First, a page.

tau sar piah

i have been thinking of making tau sar piah for a very long time  (the last time i made it was 3 years ago… oh ya, that long… because this is seriously labour intensive)… what’s stopping me again? as always in beijing, you cannot find anything you want…. i needed peeled mung beans (they call it 绿豆片 in chinese)

during my last trip in bangkok, i bought a kilogram of these and am now trying to figure out the expiry date… the date of manufacture was 7/12/56. and expiry date is 7/14/56…. if anyone can make sense out of this, please be so kind to enlighten me… (=xェx=)

Original recipe adapted from Jane’s Corner

Ingredients (makes 34 tau sar piah)

400g peeled mung beans (soaked overnight, steamed and mashed)
1 1/2tsp white pepper
2tsp salt
250g fine sugar
100g cooking oil, 10 shallots (sliced thinly)

Dough A (oil dough): 125g flour, 35g shortening, 35g cooking oil
Dough B (water dough): 250g sifted all-purpose flour, 1/2 tsp fine sugar, 65g shortening,120-130ml water (i used 120ml)


tau sar piah

– Filling:  Combine sugar, salt, and mashed beans in a large bowl. Mix well
– Heat oil in wok or pan. Stir-fry the shallots till fragrant and lightly browned, removed fried shallot and chopped into small pieces. Grind it and then set aside for later use
– Stir in the bean mixture, stir-fry on low heat till it becomes dry and able to form a ball
– Remove from heat and stir in fried shallots. Cool completely, divide and shape filling into 34 equal portion balls (around 20-22g)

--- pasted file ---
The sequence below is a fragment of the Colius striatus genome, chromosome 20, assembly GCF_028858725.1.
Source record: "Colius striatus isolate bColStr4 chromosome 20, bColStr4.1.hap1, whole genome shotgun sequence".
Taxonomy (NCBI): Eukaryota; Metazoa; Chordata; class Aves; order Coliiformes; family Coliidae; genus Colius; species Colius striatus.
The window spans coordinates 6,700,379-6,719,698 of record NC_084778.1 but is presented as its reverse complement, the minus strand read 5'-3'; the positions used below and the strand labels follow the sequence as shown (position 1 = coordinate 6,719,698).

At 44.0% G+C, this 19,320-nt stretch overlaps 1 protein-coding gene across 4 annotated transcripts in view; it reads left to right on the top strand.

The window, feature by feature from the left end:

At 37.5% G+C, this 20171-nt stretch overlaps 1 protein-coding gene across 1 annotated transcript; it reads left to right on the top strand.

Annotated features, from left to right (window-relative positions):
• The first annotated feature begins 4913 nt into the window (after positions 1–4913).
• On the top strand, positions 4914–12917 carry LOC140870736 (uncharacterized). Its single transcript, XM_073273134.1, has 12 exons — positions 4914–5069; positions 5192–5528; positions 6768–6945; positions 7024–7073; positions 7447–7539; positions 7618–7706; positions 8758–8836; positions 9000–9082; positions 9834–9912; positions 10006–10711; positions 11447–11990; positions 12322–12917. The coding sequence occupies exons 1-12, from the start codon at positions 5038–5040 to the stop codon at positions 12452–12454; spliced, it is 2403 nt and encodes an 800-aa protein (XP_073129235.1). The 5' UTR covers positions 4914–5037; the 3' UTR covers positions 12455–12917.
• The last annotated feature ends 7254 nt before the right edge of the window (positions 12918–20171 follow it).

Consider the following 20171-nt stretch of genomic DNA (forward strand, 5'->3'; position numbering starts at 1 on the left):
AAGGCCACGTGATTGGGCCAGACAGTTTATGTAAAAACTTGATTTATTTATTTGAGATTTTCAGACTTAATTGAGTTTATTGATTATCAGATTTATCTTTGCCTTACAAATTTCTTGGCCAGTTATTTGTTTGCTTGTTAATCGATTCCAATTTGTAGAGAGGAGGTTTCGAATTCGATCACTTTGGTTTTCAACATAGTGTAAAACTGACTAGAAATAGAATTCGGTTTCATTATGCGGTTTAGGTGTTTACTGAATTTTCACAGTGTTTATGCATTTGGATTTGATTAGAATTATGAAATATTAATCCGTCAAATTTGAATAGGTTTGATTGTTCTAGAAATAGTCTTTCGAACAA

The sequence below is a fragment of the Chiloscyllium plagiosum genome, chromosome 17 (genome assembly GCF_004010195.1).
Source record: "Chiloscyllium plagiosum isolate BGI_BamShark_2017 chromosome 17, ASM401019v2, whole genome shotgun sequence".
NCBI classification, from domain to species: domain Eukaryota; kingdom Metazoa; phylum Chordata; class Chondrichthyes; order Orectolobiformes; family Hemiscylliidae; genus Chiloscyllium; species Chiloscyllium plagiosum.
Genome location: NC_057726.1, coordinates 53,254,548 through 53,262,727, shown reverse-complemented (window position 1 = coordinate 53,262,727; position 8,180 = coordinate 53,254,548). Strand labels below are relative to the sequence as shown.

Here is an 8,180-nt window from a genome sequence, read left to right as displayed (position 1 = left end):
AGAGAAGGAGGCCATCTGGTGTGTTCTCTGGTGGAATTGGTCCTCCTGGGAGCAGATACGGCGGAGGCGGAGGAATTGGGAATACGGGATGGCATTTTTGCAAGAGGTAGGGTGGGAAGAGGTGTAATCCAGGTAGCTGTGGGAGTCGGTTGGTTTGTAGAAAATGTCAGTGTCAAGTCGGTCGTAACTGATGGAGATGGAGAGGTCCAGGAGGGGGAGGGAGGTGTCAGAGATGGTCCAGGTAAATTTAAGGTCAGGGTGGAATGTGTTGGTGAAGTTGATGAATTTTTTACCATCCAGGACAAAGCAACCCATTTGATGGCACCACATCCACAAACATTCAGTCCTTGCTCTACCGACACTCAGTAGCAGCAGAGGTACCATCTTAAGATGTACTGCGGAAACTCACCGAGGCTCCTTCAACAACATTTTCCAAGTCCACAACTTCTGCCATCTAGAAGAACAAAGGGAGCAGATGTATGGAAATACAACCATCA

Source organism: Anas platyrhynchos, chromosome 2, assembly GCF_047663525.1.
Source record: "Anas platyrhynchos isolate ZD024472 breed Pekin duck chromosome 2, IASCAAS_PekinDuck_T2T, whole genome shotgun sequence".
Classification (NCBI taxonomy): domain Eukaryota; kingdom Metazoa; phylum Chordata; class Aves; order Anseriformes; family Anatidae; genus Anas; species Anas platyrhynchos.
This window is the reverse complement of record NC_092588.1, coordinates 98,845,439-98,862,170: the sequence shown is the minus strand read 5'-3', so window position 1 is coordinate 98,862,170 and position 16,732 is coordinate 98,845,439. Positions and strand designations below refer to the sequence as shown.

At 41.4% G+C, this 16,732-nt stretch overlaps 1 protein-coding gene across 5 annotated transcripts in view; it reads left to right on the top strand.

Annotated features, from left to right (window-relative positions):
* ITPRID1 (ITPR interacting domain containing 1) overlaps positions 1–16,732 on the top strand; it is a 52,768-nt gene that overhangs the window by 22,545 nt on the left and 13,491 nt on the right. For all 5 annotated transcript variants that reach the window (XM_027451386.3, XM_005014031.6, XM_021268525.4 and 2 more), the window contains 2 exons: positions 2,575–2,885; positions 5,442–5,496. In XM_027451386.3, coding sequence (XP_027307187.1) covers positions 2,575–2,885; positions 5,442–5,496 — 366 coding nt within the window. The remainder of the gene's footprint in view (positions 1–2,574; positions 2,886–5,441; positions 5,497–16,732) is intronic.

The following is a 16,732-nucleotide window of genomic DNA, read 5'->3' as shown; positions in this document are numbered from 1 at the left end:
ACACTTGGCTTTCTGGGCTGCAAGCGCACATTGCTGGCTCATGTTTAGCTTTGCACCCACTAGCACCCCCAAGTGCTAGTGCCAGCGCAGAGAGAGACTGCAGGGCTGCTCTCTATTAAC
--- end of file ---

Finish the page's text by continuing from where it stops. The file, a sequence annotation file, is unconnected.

– Prepare dough A and B separately using the same method. Bring together all ingredients for each dough, mix well and knead to form soft dough. Cover and let them rest for 20 minutes. Divide and shape each dough into 34 equal portion balls
– Wrap dough A with dough B. Roll it out into long rectangle shape. Then roll up the dough like the swiss roll. Repeat this step twice
– Roll it out into a circle and place the filling at the centre. Bring all edges together and pinch to seal
– Brush with egg wash and bake in preheated oven at 180 degree C for 20 minutes or till golden brown

tau sar piah

Personal notes:

– i used coconut oil for frying so my filling had a faint whiff of coconut aroma… i like it
– i made this in a super hot summer afternoon…. c. 43 degrees C…. i had to keep chilling my oil dough at every stage
– you will have slightly more than 1 kg of mung bean filling so do not add onions to the entire lot of mung bean… each of my mung bean filling is 22g, so i mixed the shallots with 748g of mung bean. Keep the rest of the mung bean filling ~ you can make ang ku kueh with this
– personally, I don’t think you need to roll the dough into too big a circle.. i realised the best way of wrapping this is to just roll the dough slightly into a flat disc (mine probably did not exceed 5cm in diameter). Remember, that the gist of rolling out the dough is only in the action of rolling the pin gently and with brisk strokes (the same way you will roll your puff pastry). If you attempt to flatten the disc by pressing hard on your rolling pin when rolling, the dough will start to stick on the surface, and on your pin. Plus, your your laminated dough will start to crack
– Place dough on the palm of your left hand. Then, push your filling into the dough and as you push it, slightly enclose your fingers (a bit like clenching your fist motion) so that you push your wrap up. Continue with this motion until your entire filling is in the dough, then seal the ends. Professionals use this method for wrapping dim sum (though they place it in the “0” shape formed between the left thumb and index finger). This way, you will not have excessive dough at the base of the tau sar piah…

oh well, i now remember why the last i made this was 3 years ago… will probably do this again in another 3 years… meantime, it’s yoga time

tau sar piah

( ̄(エ) ̄)ノ

Pollution index: 157 (unhealthy)


Leave a Reply